Those who are in my social / social media circle would be painfully aware by now that I have been managing a sustainable transport campaign over the past few months. The aim of our campaign is to spread awareness about non-motorized and public transport. But I can well imagine and understand that some of my unwitting audience may have felt irked by the incessant promotion I did. If you are one of those people, I apologize for the bother. And I am writing this post for you.
This is the story of two people whose paths never crossed, but who are inextricably linked now in my memory.
When I first began this campaign in late 2013, I reached out to sustainable transport activists across the country hunting for stories of successful initiatives for us to document and showcase. That was how I “met” (and by “met” I mean exchanged emails with) Kadambari.
Kadambari Badami was around my age, and had been doing some amazing work in making the streets of Chennai more walkable for the communities living there. I did not know her personally, but found her enthusiasm for my campaign encouraging.
Here is an excerpt from the very first email she wrote to me:
“Dear Mahima, This is a wonderful initiative on the part of DD News! We would be happy to participate and help put something together. Do let me know what we can do.
Last week, Kadambari passed away in a road accident in Bangalore. I had never seen her, nor met her, but somehow it felt like losing a friend.
I got married recently. Like most others, my big fat Indian wedding too was a celebration with friends and family coming together to shower their love and blessings on my husband and me. Having lived away from home for the past 10 years, it felt like homecoming. I was rediscovering my own family members – the people some of my cousins had grown up to become, and the people my elders had always been, little known to me. I realized my family was a heady mix of interesting people and swore to stay in better touch.
The day after the wedding, my Mamaji (maternal uncle) met with a fatal road accident on his way to work. He had danced with us the day before, had participated enthusiastically in the wedding rites, had blessed us. And suddenly all we were left with were memories. He was my mother’s youngest sibling.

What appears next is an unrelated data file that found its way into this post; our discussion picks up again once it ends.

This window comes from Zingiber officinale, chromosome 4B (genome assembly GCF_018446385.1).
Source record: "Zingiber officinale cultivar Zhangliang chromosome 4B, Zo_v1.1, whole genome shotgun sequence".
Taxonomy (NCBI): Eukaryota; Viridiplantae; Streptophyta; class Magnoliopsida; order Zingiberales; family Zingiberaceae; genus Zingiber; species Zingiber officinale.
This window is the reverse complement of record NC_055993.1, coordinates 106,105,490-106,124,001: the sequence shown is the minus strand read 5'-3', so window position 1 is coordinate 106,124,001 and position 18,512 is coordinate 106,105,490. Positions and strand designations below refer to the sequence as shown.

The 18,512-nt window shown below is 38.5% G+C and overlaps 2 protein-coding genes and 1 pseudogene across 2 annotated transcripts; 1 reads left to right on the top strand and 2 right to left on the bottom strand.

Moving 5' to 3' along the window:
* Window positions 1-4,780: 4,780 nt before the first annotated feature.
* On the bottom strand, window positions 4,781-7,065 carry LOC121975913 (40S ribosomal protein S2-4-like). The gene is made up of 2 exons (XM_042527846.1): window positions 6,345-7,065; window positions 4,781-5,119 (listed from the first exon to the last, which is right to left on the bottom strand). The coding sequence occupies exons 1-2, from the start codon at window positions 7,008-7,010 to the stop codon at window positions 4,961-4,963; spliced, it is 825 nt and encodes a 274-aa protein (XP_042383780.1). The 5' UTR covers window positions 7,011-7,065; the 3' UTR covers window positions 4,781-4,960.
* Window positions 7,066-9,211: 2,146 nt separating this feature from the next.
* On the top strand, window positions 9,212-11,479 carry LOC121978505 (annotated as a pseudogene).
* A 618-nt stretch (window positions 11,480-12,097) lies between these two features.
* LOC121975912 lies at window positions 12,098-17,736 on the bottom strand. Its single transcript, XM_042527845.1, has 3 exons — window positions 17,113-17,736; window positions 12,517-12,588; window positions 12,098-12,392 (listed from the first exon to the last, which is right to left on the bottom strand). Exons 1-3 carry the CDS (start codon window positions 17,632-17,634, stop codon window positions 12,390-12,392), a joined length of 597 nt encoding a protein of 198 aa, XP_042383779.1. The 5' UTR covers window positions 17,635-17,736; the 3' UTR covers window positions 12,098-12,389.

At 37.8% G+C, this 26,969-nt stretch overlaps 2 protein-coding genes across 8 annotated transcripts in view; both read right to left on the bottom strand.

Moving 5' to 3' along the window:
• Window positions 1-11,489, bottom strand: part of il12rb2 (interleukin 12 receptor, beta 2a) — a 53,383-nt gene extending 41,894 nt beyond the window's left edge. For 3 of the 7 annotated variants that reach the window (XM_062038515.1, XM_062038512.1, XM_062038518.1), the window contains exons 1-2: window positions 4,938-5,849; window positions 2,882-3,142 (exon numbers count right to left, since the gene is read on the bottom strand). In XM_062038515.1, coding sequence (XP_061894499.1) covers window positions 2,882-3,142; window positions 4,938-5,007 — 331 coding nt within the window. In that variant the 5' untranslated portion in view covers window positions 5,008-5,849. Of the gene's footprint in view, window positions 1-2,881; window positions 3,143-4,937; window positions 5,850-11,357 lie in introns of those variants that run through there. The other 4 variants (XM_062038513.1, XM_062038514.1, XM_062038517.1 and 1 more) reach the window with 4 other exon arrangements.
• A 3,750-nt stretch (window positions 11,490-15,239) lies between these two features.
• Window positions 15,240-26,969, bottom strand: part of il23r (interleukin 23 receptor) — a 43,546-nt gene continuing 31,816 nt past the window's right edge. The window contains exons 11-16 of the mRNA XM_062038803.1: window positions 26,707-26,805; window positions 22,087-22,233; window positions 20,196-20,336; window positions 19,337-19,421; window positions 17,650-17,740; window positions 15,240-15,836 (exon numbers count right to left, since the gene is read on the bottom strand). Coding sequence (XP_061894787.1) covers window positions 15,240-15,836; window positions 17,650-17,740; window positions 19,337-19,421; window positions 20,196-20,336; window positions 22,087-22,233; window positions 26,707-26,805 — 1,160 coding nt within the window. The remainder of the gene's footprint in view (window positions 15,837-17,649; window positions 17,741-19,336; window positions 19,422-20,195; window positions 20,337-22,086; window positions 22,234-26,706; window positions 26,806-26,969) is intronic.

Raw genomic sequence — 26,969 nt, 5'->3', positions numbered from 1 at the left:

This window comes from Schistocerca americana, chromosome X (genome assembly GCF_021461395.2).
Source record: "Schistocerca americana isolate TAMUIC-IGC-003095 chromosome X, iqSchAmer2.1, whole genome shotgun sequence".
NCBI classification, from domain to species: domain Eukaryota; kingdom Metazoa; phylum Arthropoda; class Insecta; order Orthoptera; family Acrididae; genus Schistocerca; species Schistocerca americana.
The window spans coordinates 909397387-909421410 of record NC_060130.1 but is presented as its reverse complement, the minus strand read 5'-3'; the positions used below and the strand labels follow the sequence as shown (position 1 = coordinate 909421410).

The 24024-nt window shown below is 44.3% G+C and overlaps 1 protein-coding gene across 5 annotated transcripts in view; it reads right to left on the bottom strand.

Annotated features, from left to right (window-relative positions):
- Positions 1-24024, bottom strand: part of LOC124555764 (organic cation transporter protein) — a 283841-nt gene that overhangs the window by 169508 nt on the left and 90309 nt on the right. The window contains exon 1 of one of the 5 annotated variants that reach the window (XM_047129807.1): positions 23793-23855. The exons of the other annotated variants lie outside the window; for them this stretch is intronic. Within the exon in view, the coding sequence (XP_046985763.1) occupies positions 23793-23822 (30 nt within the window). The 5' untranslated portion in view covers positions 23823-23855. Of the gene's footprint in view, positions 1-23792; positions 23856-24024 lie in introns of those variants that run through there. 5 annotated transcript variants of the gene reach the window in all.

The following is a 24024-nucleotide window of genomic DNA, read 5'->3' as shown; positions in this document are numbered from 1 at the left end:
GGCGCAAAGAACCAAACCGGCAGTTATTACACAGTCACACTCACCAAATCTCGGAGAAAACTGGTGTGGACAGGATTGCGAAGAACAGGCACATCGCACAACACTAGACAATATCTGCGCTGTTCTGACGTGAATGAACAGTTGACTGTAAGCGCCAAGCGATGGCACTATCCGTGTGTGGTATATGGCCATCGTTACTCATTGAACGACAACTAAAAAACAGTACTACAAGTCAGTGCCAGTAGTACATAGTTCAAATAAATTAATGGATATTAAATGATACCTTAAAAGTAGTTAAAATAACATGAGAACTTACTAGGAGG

He is survived by his wife – one of the strongest women I have ever had the honour of knowing, two beautiful children, and lots of love.
Death is a reality. Our love for someone may be unlimited, but their time in this world is limited. When faced with our mortality, we must accept it as the way of nature. But what we must never accept as natural is untimely loss by agents of our own creation.
It may seem like progress to us when we buy a shiny new car. It may seem like development when a new flyover is inaugurated in our city. It may seem like welcome respite when a road to our workplace is widened. But what all this really does is make roads unsafer for us and our loved ones.
The “average car occupancy” in Delhi is just above 1 person per car. A bus can carry around 60 people in it. Imagine the street space one bus takes on the road. Now imagine the street space 60 cars take.
To make space for these 60 car users, the government builds big flyovers and wider roads. Which makes these roads even more unsafe for pedestrians, cyclists and car users themselves.
The common Indian does not, unlike car manufacturers, have a lobby to fight for him or her.
I usually do not share matters of personal joy or grief on public fora as a matter of policy. But I thought there was a lesson here. A variety of them, in fact: “Our time is limited. Live life to the fullest. Love unconditionally. Forgive and forget.” The choice of lesson you take away from this is entirely yours.
Here is the lesson I took away.
I try not to be the reason behind another car on my city’s roads unless absolutely unavoidable.
I now try to walk or cycle over short distances. I take the bus to work everyday. It is not easy. Sometimes, after a long day, as I wait at a bus stop endlessly and find myself wistfully thinking, “I’d have been home by now if I had gone by car.” When I walk, I have to deal with the dust, the pollution, the thoughtless bikers on the footpath and the occasional shoe bite. I find myself fantasizing about joining the people sitting in air-conditioned cars whizzing by.
When these thoughts make an appearance, I tell myself, “May be, me not taking the car today saved a life. May be it was my life. Or somebody’s loved one’s.”
And I find my commitment renewed.
Rest in peace, Mamaji and Kadambari.
Traffic Ab Bus Karo campaign videos are available at http://tinyurl.com/abbuskaro. Apologies, once again, to those who felt spammed during the campaign. Now you know why I had to do it.
Update: Please take 6 mins of your time to watch this wonderful video about how the road-fatalities-ridden Amsterdam became among the safest, greenest, most livable cities in the world.
See if you think that there is something you can do to make this happen in your city: